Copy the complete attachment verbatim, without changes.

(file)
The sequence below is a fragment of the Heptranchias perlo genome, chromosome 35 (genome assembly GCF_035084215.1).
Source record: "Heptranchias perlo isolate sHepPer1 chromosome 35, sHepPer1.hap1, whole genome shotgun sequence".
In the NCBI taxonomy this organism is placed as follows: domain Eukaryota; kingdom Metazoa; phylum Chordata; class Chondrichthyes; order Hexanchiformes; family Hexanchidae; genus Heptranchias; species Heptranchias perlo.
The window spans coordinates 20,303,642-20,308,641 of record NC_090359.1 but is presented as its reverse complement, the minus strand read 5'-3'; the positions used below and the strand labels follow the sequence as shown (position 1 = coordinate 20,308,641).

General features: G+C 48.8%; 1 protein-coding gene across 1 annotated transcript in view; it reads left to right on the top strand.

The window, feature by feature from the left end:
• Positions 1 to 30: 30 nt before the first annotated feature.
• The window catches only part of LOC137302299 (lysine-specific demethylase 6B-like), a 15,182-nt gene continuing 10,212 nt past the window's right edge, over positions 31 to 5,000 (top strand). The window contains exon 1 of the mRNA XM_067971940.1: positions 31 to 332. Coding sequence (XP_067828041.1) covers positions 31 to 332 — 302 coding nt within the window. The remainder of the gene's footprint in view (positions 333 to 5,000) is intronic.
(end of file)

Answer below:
The sequence below is a fragment of the Heptranchias perlo genome, chromosome 35 (genome assembly GCF_035084215.1).
Source record: "Heptranchias perlo isolate sHepPer1 chromosome 35, sHepPer1.hap1, whole genome shotgun sequence".
In the NCBI taxonomy this organism is placed as follows: domain Eukaryota; kingdom Metazoa; phylum Chordata; class Chondrichthyes; order Hexanchiformes; family Hexanchidae; genus Heptranchias; species Heptranchias perlo.
The window spans coordinates 20,303,642-20,308,641 of record NC_090359.1 but is presented as its reverse complement, the minus strand read 5'-3'; the positions used below and the strand labels follow the sequence as shown (position 1 = coordinate 20,308,641).

General features: G+C 48.8%; 1 protein-coding gene across 1 annotated transcript in view; it reads left to right on the top strand.

The window, feature by feature from the left end:
• Positions 1 to 30: 30 nt before the first annotated feature.
• The window catches only part of LOC137302299 (lysine-specific demethylase 6B-like), a 15,182-nt gene continuing 10,212 nt past the window's right edge, over positions 31 to 5,000 (top strand). The window contains exon 1 of the mRNA XM_067971940.1: positions 31 to 332. Coding sequence (XP_067828041.1) covers positions 31 to 332 — 302 coding nt within the window. The remainder of the gene's footprint in view (positions 333 to 5,000) is intronic.